Okay, excellent. How are you marketing and selling into HR departments? Because obviously going after HR Lancers to get them in to create profiles is one thing, but how are you going after the HR departments to be able to get them to know about the platform and start using the platform?

Chris:

Yeah, a couple of ways. I've got my own email list as well I built up over the years through many different newsletters and sites like RecruitingHeadlines for example. So I'm using and leveraging that as well. I'm doing a lot of outreach on my own on social media platforms as well. I see these roles or comments that say, hey, why don't you repost this on HR Lancers? Actually, I'll go and repost it myself for them as well. And the other part of this is that... the demand side of these roles out there, the demand side is there. There's definitely more freelancers today who want these types of roles than there are these roles exist.

Chris:

So that's probably my biggest challenge right now, is finding the companies overall. But there's enough out there to keep the site going and keep... These remote roles themselves essentially... I put them on the site, they're getting 10, 20, 30 applicants within a week. That's how in demand these things are overall. So it's not that hard to find the seekers out there. They're there, it's just a matter of getting enough demand side positions onto the site.

Joel:

You touched on money briefly. Are you currently looking for funding? Are you just going to bootstrap this thing for the foreseeable future? What's your plan around that?

Chris:

Yeah, I can bootstrap it for as long as I wish, I think, overall. At some point, I think I would like to look at raising money overall. I think it's such a big opportunity here in this space and there's definitely validation from other players, other sites like Communo in the market or hire out there that validate this type of model overall. So I do think that's a possibility in the future.

Joel:

Yeah, and in terms of growth, Fiverr and Upwork launched... Fiverr used to be $5 gigs, and that used to be all that they had. But it was largely an international group of giggers. And then probably, I don't know, Western companies and people hiring them is your model. Are you global in nature? Do you want to grow North America and then dribble out into Europe and Asia? What's the current plan of targeting and what's the future?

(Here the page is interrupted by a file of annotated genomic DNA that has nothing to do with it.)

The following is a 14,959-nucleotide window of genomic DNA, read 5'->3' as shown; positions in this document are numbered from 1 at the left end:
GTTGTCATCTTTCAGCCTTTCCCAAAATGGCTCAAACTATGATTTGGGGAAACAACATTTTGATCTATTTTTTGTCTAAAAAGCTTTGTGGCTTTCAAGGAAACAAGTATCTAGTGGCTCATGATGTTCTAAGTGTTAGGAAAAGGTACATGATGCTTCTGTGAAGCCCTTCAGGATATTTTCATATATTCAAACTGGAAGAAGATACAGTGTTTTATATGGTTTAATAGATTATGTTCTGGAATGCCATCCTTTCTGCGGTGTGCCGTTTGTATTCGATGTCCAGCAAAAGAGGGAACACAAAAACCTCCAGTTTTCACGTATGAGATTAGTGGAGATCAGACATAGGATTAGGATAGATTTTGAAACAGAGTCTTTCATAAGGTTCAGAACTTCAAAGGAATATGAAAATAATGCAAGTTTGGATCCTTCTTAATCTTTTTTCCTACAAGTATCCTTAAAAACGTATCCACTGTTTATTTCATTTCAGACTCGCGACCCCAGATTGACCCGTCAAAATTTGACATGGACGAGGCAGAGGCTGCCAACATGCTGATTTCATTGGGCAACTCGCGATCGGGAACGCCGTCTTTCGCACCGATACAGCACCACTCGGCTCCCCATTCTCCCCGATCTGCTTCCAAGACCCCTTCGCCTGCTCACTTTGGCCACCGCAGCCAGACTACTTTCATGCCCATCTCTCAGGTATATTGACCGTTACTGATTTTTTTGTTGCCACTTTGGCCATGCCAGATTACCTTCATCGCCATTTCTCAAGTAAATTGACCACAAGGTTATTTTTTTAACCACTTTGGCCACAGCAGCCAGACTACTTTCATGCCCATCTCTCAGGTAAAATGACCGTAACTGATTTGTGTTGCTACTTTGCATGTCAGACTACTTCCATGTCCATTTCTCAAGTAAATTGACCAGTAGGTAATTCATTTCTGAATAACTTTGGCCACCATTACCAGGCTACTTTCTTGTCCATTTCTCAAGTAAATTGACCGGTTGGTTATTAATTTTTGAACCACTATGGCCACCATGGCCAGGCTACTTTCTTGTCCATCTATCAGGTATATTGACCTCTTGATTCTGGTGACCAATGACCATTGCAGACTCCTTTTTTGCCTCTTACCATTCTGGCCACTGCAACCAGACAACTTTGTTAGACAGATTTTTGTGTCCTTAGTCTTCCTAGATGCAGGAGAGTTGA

Chris:

Yeah, I'd say North America first. That's where my is my audience is overall. That's what people know me from here. I think it'll eventually build into more of a global site. We are already getting people from overseas creating profiles on the site.

Joel:

So you're not blocking countries currently?

Chris:

No. You can't do that technically, but that's really a pain in the ass.

Chad:

Any why, right?

Chris:

Exactly right. But I do think eventually it can be more of a global site. The next stop will probably be the Europe area and things like the UK and stuff like that. But yes, North America for now and we'll see what happens in the future.

Chad:

Okay, can giggers apply using their HR Lancer profile?

Chris:

Yes.

Chad:

Excellent. So how does that actually work? Can they apply and then...

Chris:

Yeah, they can fill in a little cover letter or submission profile there, summary. And then they can attach the resume if they like or attach another document that has details of the project or whatever. But yeah, they can apply to that directly and the employer just gets an email and logs in and goes to check the status of that application.

Chad:

Okay. So it's not going into their core system, it's going into their email and really just letting them know, signaling them at that happening.

Chris:

We can redirect to the employer site if they have the ATS whatever, but generally better to keep them on the site overall.

Chad:

Yeah, that's just a quick link but they still have to go through all the hoops. My overall thought process is today that companies don't want to use another platform. They want that platform to integrate with their core system, so that if somebody does apply, I don't have to go out to another system and try to jump in and pull those resumes over into my applicant tracking system. Sales partnerships, who have you aligned with to be able to get the word out there and to be able to create sales channels because I'm sure one guy selling isn't your plan.

Chris:

Yeah, no, definitely. I haven't got there yet. I did speak with Jessica over at Workology the other day and she brought up the idea of creating a course for freelancers to help them get off the ground. So I'm talking to her about that overall. It's a partnership with them. But that's it right now. But yeah, you're right up. I can't do this alone, guys. And I definitely realized that. It's the reason I hired Alisa down in Texas there to help them with outreach and I'm sure I'll be hiring more over the course of the year to help with this and any continuing partnerships and things like that.

Joel:

Hey dude, I know you're a closet techie and you like shiny metal objects and things like that. I'm curious, I know you're a fan of mobile and believe that that's the future. First part of my question is should we be expecting native apps to come out for HR Lancers or will you remain desktop for the foreseeable future? And secondly, what sort of tech would you like beyond mobile to start integrating with the system, if any?

Chris: